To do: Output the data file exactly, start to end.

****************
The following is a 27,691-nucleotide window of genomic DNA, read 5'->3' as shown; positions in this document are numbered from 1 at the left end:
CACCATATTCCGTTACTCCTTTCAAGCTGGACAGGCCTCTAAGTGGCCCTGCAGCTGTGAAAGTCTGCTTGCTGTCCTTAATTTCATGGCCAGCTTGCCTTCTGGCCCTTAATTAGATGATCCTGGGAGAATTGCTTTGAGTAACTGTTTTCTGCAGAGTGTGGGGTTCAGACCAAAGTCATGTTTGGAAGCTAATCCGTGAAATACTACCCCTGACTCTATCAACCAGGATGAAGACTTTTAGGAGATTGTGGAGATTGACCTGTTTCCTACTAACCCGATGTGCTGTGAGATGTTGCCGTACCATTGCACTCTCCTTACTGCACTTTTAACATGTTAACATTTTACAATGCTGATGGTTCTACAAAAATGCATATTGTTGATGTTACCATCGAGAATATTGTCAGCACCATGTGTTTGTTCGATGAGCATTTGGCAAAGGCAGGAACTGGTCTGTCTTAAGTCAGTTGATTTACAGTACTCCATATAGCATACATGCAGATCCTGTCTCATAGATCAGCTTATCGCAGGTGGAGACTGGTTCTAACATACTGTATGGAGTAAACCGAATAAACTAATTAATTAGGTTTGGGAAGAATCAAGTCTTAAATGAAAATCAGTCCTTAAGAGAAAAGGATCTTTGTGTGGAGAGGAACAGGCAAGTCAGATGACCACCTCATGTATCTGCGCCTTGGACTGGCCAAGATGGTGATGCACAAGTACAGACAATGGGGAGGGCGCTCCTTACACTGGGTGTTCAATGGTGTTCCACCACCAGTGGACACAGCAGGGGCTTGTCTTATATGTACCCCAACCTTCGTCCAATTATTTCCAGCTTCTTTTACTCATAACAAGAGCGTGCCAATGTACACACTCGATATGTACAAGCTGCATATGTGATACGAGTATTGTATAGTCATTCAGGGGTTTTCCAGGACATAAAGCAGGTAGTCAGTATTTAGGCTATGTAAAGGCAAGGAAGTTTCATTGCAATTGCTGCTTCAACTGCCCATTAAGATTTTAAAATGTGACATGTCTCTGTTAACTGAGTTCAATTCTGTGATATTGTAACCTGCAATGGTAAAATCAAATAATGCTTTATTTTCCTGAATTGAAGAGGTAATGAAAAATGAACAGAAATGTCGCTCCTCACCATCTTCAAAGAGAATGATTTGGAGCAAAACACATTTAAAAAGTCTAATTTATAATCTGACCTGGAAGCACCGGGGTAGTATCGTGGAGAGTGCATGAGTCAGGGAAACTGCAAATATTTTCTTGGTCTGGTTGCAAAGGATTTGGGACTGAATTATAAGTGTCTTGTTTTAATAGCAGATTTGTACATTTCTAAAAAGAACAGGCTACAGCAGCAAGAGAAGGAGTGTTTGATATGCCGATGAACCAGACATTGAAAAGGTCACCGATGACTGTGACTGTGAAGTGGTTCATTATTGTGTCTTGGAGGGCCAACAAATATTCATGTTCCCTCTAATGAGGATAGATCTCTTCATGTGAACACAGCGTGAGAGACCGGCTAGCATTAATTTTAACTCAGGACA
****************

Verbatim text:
The following is a 27,691-nucleotide window of genomic DNA, read 5'->3' as shown; positions in this document are numbered from 1 at the left end:
CACCATATTCCGTTACTCCTTTCAAGCTGGACAGGCCTCTAAGTGGCCCTGCAGCTGTGAAAGTCTGCTTGCTGTCCTTAATTTCATGGCCAGCTTGCCTTCTGGCCCTTAATTAGATGATCCTGGGAGAATTGCTTTGAGTAACTGTTTTCTGCAGAGTGTGGGGTTCAGACCAAAGTCATGTTTGGAAGCTAATCCGTGAAATACTACCCCTGACTCTATCAACCAGGATGAAGACTTTTAGGAGATTGTGGAGATTGACCTGTTTCCTACTAACCCGATGTGCTGTGAGATGTTGCCGTACCATTGCACTCTCCTTACTGCACTTTTAACATGTTAACATTTTACAATGCTGATGGTTCTACAAAAATGCATATTGTTGATGTTACCATCGAGAATATTGTCAGCACCATGTGTTTGTTCGATGAGCATTTGGCAAAGGCAGGAACTGGTCTGTCTTAAGTCAGTTGATTTACAGTACTCCATATAGCATACATGCAGATCCTGTCTCATAGATCAGCTTATCGCAGGTGGAGACTGGTTCTAACATACTGTATGGAGTAAACCGAATAAACTAATTAATTAGGTTTGGGAAGAATCAAGTCTTAAATGAAAATCAGTCCTTAAGAGAAAAGGATCTTTGTGTGGAGAGGAACAGGCAAGTCAGATGACCACCTCATGTATCTGCGCCTTGGACTGGCCAAGATGGTGATGCACAAGTACAGACAATGGGGAGGGCGCTCCTTACACTGGGTGTTCAATGGTGTTCCACCACCAGTGGACACAGCAGGGGCTTGTCTTATATGTACCCCAACCTTCGTCCAATTATTTCCAGCTTCTTTTACTCATAACAAGAGCGTGCCAATGTACACACTCGATATGTACAAGCTGCATATGTGATACGAGTATTGTATAGTCATTCAGGGGTTTTCCAGGACATAAAGCAGGTAGTCAGTATTTAGGCTATGTAAAGGCAAGGAAGTTTCATTGCAATTGCTGCTTCAACTGCCCATTAAGATTTTAAAATGTGACATGTCTCTGTTAACTGAGTTCAATTCTGTGATATTGTAACCTGCAATGGTAAAATCAAATAATGCTTTATTTTCCTGAATTGAAGAGGTAATGAAAAATGAACAGAAATGTCGCTCCTCACCATCTTCAAAGAGAATGATTTGGAGCAAAACACATTTAAAAAGTCTAATTTATAATCTGACCTGGAAGCACCGGGGTAGTATCGTGGAGAGTGCATGAGTCAGGGAAACTGCAAATATTTTCTTGGTCTGGTTGCAAAGGATTTGGGACTGAATTATAAGTGTCTTGTTTTAATAGCAGATTTGTACATTTCTAAAAAGAACAGGCTACAGCAGCAAGAGAAGGAGTGTTTGATATGCCGATGAACCAGACATTGAAAAGGTCACCGATGACTGTGACTGTGAAGTGGTTCATTATTGTGTCTTGGAGGGCCAACAAATATTCATGTTCCCTCTAATGAGGATAGATCTCTTCATGTGAACACAGCGTGAGAGACCGGCTAGCATTAATTTTAACTCAGGACA